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Dickens had a way with names. Who can possibly forget Scrooge? His name is one of the most memorable in fiction. Then there’s Wilkins Micawber and Nicolas Nickleby and what about Pecksniff, Bumble and Sweedlepipe? Who can resist characters with names that conjure up irresistible stories?
“What’s in a name? That which we call a rose
By any other name would smell as sweet.”
Juliet told Romeo that a name is meaningless, and she loves the person who is named, “Montague,” not the name itself and not the family. But the names Romeo and Juliet live—reflections of romance and love through generation after generation. Then there is Shakespeare’s Richard III—disagreements have raged for years about this unforgettable king.
The names given to characters in novels, stories and plays reside in the minds of readers and are borne by generations of children named after fictional characters. Think of the Bible—a perennial best seller—and names like Mary, Joseph, Ruth, John, James, David, Daniel and Matthew. How about Margaret Mitchell’s Ashley in Gone with the Wind and Lyman Frank Baum’s Dorothy in The Wonderful Wizard of Oz and we look back on childhood’s Christopher Robin and Benjamin Bunny? I will never forget the first book I read as a little girl titled Wags, Tags, Rags and Obadiah—the names of dogs.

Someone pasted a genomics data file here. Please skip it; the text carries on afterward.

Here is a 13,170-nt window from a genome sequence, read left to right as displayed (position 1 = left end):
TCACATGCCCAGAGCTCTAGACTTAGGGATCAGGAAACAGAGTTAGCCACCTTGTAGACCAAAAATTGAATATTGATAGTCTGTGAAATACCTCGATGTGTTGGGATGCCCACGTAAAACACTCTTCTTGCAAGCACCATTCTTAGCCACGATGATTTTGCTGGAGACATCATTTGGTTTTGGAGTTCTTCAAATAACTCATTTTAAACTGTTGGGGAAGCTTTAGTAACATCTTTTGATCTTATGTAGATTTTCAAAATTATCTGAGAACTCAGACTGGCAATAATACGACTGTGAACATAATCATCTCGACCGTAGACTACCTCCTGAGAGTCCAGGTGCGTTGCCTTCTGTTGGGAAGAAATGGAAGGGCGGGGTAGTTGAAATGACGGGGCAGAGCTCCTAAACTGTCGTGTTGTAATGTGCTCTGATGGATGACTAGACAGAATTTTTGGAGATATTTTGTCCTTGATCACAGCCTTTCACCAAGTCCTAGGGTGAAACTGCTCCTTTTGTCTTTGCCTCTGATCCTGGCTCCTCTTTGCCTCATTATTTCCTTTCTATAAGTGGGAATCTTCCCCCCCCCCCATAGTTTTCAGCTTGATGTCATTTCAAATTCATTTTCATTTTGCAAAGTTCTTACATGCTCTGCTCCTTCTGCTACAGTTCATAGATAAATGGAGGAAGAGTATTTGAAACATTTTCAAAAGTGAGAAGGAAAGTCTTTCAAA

I often use the first names of people I like or on my villain (revenge can be sweet and non-lethal,) names that history preserves or a name that fits their personalities. If a name comes with ease usually the writing does to.
What influences the names you give to your characters?